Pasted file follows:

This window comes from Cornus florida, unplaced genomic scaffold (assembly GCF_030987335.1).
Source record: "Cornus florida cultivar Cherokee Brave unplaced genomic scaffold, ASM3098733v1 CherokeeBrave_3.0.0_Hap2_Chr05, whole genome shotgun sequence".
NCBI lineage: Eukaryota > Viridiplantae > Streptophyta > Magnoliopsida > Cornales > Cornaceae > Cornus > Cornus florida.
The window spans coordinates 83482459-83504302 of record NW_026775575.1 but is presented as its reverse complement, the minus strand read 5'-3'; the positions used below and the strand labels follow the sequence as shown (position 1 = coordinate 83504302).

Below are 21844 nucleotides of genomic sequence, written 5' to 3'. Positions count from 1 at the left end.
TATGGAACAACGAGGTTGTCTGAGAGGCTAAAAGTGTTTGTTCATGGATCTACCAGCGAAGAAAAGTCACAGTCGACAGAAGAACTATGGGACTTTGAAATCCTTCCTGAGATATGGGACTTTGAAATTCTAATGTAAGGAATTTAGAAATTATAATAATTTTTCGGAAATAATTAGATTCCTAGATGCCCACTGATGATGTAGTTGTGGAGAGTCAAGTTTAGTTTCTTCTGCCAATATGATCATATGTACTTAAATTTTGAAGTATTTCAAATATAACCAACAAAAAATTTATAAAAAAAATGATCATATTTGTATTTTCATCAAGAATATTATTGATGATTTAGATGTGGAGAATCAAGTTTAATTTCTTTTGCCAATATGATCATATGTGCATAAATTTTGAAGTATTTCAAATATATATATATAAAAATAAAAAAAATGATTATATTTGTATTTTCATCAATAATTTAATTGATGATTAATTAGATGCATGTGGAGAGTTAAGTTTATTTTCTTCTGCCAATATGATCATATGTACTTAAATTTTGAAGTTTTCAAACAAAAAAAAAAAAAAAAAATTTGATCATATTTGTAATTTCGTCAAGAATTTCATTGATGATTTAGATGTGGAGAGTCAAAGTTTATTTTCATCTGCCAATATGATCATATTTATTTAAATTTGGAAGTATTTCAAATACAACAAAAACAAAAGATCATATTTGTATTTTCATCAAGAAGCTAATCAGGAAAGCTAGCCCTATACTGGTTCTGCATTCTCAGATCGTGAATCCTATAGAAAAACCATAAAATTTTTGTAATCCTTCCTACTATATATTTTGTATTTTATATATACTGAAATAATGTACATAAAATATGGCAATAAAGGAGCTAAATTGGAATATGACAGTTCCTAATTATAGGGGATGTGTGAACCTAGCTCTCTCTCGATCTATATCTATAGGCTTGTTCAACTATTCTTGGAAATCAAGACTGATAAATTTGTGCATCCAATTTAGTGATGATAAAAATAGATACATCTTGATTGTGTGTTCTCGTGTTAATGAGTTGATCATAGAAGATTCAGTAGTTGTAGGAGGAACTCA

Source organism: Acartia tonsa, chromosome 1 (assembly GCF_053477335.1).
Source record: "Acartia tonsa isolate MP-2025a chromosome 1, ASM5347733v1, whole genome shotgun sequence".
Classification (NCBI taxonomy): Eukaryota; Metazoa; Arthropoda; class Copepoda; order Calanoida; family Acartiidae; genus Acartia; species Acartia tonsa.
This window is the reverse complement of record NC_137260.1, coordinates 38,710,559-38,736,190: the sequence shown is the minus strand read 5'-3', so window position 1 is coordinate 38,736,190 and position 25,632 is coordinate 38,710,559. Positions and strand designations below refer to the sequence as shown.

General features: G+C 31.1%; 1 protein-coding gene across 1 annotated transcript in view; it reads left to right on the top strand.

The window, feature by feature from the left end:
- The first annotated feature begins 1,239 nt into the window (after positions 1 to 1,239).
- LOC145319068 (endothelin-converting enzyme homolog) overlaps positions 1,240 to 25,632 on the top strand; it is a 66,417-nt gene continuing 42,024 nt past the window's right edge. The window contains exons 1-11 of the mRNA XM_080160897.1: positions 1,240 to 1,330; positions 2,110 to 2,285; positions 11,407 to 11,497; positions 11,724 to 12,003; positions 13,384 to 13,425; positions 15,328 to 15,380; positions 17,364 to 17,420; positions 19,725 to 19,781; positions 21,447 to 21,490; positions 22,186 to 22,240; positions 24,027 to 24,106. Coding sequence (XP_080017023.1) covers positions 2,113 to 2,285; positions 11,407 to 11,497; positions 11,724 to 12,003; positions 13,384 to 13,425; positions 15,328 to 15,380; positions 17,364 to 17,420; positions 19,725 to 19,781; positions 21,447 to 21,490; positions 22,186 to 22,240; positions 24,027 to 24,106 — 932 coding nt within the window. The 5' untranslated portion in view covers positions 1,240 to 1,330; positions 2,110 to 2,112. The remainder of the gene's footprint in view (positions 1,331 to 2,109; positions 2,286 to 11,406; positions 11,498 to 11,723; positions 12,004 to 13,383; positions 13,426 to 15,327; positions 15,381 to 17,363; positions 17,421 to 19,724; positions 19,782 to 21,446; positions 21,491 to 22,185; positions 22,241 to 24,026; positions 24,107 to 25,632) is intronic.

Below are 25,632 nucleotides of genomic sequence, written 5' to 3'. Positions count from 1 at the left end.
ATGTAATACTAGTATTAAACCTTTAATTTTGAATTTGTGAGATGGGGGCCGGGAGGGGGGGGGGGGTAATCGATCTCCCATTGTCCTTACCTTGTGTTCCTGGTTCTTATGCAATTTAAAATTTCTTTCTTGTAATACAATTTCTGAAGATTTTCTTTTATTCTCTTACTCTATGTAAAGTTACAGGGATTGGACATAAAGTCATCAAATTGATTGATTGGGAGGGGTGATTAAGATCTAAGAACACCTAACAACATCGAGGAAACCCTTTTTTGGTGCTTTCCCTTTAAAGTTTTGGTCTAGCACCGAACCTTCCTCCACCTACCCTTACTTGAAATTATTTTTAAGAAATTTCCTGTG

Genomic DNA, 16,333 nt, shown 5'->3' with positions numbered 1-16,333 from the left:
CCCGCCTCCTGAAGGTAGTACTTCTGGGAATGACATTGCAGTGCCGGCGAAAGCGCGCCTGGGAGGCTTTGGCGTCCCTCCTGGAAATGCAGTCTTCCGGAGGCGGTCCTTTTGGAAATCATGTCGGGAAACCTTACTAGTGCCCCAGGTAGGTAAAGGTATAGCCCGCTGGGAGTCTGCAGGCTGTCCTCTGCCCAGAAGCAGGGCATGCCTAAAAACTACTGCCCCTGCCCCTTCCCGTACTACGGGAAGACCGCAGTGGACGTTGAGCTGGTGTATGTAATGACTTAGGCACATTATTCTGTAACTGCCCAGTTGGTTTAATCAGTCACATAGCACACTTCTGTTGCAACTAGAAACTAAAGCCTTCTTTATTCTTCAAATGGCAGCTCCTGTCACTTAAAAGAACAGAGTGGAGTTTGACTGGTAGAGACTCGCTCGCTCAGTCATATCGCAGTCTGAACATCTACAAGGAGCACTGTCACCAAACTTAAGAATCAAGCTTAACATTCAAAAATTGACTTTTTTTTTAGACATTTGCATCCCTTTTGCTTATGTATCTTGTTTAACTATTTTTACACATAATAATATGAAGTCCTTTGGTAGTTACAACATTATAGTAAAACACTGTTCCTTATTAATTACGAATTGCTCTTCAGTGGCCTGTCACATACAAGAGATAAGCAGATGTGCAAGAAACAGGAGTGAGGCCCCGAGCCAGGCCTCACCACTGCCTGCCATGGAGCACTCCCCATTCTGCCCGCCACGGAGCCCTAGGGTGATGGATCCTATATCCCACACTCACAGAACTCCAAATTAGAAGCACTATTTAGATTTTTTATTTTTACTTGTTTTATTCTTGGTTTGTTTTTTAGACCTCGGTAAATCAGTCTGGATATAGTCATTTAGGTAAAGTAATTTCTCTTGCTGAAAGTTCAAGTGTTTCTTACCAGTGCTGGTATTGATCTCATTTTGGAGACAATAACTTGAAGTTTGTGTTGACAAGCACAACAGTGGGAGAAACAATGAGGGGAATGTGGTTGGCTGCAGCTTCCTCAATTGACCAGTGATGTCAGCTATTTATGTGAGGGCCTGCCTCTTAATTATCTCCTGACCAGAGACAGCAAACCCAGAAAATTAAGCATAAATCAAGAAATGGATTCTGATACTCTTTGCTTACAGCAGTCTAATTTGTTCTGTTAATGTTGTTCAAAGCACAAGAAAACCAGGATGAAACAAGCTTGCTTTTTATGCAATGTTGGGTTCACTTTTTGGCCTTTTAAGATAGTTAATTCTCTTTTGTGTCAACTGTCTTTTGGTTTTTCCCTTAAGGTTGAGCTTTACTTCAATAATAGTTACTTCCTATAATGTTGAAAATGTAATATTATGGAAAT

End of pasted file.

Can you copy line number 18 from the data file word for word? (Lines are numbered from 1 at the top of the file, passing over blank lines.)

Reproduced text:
CCCGCCTCCTGAAGGTAGTACTTCTGGGAATGACATTGCAGTGCCGGCGAAAGCGCGCCTGGGAGGCTTTGGCGTCCCTCCTGGAAATGCAGTCTTCCGGAGGCGGTCCTTTTGGAAATCATGTCGGGAAACCTTACTAGTGCCCCAGGTAGGTAAAGGTATAGCCCGCTGGGAGTCTGCAGGCTGTCCTCTGCCCAGAAGCAGGGCATGCCTAAAAACTACTGCCCCTGCCCCTTCCCGTACTACGGGAAGACCGCAGTGGACGTTGAGCTGGTGTATGTAATGACTTAGGCACATTATTCTGTAACTGCCCAGTTGGTTTAATCAGTCACATAGCACACTTCTGTTGCAACTAGAAACTAAAGCCTTCTTTATTCTTCAAATGGCAGCTCCTGTCACTTAAAAGAACAGAGTGGAGTTTGACTGGTAGAGACTCGCTCGCTCAGTCATATCGCAGTCTGAACATCTACAAGGAGCACTGTCACCAAACTTAAGAATCAAGCTTAACATTCAAAAATTGACTTTTTTTTTAGACATTTGCATCCCTTTTGCTTATGTATCTTGTTTAACTATTTTTACACATAATAATATGAAGTCCTTTGGTAGTTACAACATTATAGTAAAACACTGTTCCTTATTAATTACGAATTGCTCTTCAGTGGCCTGTCACATACAAGAGATAAGCAGATGTGCAAGAAACAGGAGTGAGGCCCCGAGCCAGGCCTCACCACTGCCTGCCATGGAGCACTCCCCATTCTGCCCGCCACGGAGCCCTAGGGTGATGGATCCTATATCCCACACTCACAGAACTCCAAATTAGAAGCACTATTTAGATTTTTTATTTTTACTTGTTTTATTCTTGGTTTGTTTTTTAGACCTCGGTAAATCAGTCTGGATATAGTCATTTAGGTAAAGTAATTTCTCTTGCTGAAAGTTCAAGTGTTTCTTACCAGTGCTGGTATTGATCTCATTTTGGAGACAATAACTTGAAGTTTGTGTTGACAAGCACAACAGTGGGAGAAACAATGAGGGGAATGTGGTTGGCTGCAGCTTCCTCAATTGACCAGTGATGTCAGCTATTTATGTGAGGGCCTGCCTCTTAATTATCTCCTGACCAGAGACAGCAAACCCAGAAAATTAAGCATAAATCAAGAAATGGATTCTGATACTCTTTGCTTACAGCAGTCTAATTTGTTCTGTTAATGTTGTTCAAAGCACAAGAAAACCAGGATGAAACAAGCTTGCTTTTTATGCAATGTTGGGTTCACTTTTTGGCCTTTTAAGATAGTTAATTCTCTTTTGTGTCAACTGTCTTTTGGTTTTTCCCTTAAGGTTGAGCTTTACTTCAATAATAGTTACTTCCTATAATGTTGAAAATGTAATATTATGGAAAT